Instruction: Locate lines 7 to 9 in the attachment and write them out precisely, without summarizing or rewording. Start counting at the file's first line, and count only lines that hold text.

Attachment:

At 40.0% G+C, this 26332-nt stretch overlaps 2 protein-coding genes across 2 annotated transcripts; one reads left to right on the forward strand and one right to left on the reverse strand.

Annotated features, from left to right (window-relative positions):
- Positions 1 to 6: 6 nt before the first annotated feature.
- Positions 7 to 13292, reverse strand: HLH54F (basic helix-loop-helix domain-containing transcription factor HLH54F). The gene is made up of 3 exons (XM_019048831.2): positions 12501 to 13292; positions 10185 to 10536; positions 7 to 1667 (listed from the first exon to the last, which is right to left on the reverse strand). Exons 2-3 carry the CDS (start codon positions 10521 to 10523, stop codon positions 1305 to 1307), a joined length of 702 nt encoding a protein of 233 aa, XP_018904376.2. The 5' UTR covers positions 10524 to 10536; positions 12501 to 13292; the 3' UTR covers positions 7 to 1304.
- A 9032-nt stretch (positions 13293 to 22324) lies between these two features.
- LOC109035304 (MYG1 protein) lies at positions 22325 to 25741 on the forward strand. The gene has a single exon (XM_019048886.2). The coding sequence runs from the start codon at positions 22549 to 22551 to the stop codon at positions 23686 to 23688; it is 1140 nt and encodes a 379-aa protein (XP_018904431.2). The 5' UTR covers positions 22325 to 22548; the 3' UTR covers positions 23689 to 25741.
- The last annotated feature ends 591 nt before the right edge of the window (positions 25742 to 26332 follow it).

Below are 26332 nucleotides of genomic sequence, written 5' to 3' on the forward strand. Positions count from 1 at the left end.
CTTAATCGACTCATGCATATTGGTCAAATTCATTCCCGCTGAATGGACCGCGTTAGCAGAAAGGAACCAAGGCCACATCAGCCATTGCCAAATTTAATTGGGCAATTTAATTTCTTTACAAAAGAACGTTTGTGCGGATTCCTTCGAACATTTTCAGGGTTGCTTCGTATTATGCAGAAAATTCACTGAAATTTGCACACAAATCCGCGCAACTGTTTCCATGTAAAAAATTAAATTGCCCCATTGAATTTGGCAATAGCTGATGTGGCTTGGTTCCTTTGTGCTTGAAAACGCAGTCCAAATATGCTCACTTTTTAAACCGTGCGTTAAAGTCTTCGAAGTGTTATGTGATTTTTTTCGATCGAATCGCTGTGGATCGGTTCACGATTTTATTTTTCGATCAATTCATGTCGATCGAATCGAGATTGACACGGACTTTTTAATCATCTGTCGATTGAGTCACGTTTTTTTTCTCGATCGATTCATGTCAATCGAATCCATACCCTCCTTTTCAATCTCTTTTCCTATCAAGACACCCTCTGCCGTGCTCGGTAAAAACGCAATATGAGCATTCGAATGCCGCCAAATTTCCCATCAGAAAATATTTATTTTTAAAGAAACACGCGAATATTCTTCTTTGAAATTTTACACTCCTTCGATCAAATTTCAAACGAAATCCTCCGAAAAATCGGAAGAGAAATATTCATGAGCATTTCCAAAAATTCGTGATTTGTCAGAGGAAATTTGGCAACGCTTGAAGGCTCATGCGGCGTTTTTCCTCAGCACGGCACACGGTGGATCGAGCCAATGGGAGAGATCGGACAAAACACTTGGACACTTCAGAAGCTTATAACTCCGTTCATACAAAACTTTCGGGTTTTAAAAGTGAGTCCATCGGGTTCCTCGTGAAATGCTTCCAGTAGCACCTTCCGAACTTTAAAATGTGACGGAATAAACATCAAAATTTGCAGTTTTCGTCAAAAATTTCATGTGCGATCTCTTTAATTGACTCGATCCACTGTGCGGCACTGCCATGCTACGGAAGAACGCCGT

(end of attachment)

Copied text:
- The last annotated feature ends 591 nt before the right edge of the window (positions 25742 to 26332 follow it).

Below are 26332 nucleotides of genomic sequence, written 5' to 3' on the forward strand. Positions count from 1 at the left end.
CTTAATCGACTCATGCATATTGGTCAAATTCATTCCCGCTGAATGGACCGCGTTAGCAGAAAGGAACCAAGGCCACATCAGCCATTGCCAAATTTAATTGGGCAATTTAATTTCTTTACAAAAGAACGTTTGTGCGGATTCCTTCGAACATTTTCAGGGTTGCTTCGTATTATGCAGAAAATTCACTGAAATTTGCACACAAATCCGCGCAACTGTTTCCATGTAAAAAATTAAATTGCCCCATTGAATTTGGCAATAGCTGATGTGGCTTGGTTCCTTTGTGCTTGAAAACGCAGTCCAAATATGCTCACTTTTTAAACCGTGCGTTAAAGTCTTCGAAGTGTTATGTGATTTTTTTCGATCGAATCGCTGTGGATCGGTTCACGATTTTATTTTTCGATCAATTCATGTCGATCGAATCGAGATTGACACGGACTTTTTAATCATCTGTCGATTGAGTCACGTTTTTTTTCTCGATCGATTCATGTCAATCGAATCCATACCCTCCTTTTCAATCTCTTTTCCTATCAAGACACCCTCTGCCGTGCTCGGTAAAAACGCAATATGAGCATTCGAATGCCGCCAAATTTCCCATCAGAAAATATTTATTTTTAAAGAAACACGCGAATATTCTTCTTTGAAATTTTACACTCCTTCGATCAAATTTCAAACGAAATCCTCCGAAAAATCGGAAGAGAAATATTCATGAGCATTTCCAAAAATTCGTGATTTGTCAGAGGAAATTTGGCAACGCTTGAAGGCTCATGCGGCGTTTTTCCTCAGCACGGCACACGGTGGATCGAGCCAATGGGAGAGATCGGACAAAACACTTGGACACTTCAGAAGCTTATAACTCCGTTCATACAAAACTTTCGGGTTTTAAAAGTGAGTCCATCGGGTTCCTCGTGAAATGCTTCCAGTAGCACCTTCCGAACTTTAAAATGTGACGGAATAAACATCAAAATTTGCAGTTTTCGTCAAAAATTTCATGTGCGATCTCTTTAATTGACTCGATCCACTGTGCGGCACTGCCATGCTACGGAAGAACGCCGT